NV Secretary Of State Said Double Voters Won't Face Prosecution

Investigation Reveals Double Voting Was Just A Mistake

July 31, 2018 - 5:25 pm

CARSON CITY, NV (KXNT) - Many people thought there was something "fishy" going on during the June 12 primaries in Clark County. However, after an investigation, it turns out the six people who double voted, really didn't realize they voted twice.

Nevada Secretary of State Barbara Cegavske announced today that none of the six individuals in Clark County identified as double voters in the June 12 primary election will be referred for prosecution based on the information the Secretary of State’s office obtained through its investigation. “We take voter fraud very seriously,” said Secretary Cegavske, “and as soon as the issue was brought to our attention, we launched a criminal investigation.”

Each double voter was interviewed by investigators from the Secretary of State’s office, and the totality of the facts supported the individuals’ claims that they genuinely did not realize they had voted twice in the same election.  The voting systems in use in Nevada are designed to prevent a person from voting twice in the same election; however, connectivity issues and the failure of election workers to follow proper procedure allowed these six individuals to bypass the built-in safeguards.  Additional training and software solutions are being implemented for the general election.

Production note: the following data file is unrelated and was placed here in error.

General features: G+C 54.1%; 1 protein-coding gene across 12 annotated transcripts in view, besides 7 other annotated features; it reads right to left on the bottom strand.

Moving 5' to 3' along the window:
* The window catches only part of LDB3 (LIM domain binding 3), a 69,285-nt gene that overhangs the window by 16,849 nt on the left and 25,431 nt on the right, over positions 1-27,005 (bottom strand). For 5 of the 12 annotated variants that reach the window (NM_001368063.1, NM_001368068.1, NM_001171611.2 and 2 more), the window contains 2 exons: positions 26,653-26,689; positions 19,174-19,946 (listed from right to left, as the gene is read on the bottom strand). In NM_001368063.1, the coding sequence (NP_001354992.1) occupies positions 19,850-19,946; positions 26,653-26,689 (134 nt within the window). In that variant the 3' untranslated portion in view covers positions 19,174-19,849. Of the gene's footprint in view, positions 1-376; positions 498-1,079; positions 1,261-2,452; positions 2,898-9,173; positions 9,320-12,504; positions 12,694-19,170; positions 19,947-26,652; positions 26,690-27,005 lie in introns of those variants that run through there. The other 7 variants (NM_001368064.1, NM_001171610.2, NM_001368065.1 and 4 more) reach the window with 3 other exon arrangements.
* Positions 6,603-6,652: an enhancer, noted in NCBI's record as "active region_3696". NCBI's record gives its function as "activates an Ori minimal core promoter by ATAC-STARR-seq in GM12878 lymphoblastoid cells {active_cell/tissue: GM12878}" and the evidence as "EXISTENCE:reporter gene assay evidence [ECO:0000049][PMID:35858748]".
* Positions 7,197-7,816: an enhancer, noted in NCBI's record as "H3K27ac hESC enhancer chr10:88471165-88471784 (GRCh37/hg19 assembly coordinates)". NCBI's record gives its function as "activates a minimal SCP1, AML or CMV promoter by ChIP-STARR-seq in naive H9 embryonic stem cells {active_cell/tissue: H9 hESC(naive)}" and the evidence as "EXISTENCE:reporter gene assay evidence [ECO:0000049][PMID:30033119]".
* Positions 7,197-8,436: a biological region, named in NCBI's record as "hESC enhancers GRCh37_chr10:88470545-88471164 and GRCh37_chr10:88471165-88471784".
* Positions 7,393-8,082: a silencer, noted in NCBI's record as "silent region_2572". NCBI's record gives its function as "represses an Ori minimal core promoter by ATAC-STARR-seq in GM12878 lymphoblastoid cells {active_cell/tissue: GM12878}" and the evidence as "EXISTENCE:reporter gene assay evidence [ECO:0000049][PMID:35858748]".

In five of the six cases, the individual voted once during the 14-day early voting period and then voted again on Election Day.  The sixth individual voted on two separate days during the early voting period.  Two of the individuals are registered Democrats, two of the individuals are registered Republicans, and two of the individuals are registered non-partisans or with a minor political party.

As previously reported by Clark County election officials, 43 voters may have voted twice in the 2018 primary election.  This number includes the six individuals that were investigated by the Secretary of State’s office.  The remaining 37 voters did not intend to vote twice but were allowed to cast a second ballot after alerting a poll worker that their first attempt to vote was believed to be unsuccessful.  In all 37 instances, the voter was not at fault.  Instead, the poll worker did not follow the proper procedure.  Software updates and additional training will be implemented for the general election in order to address this issue.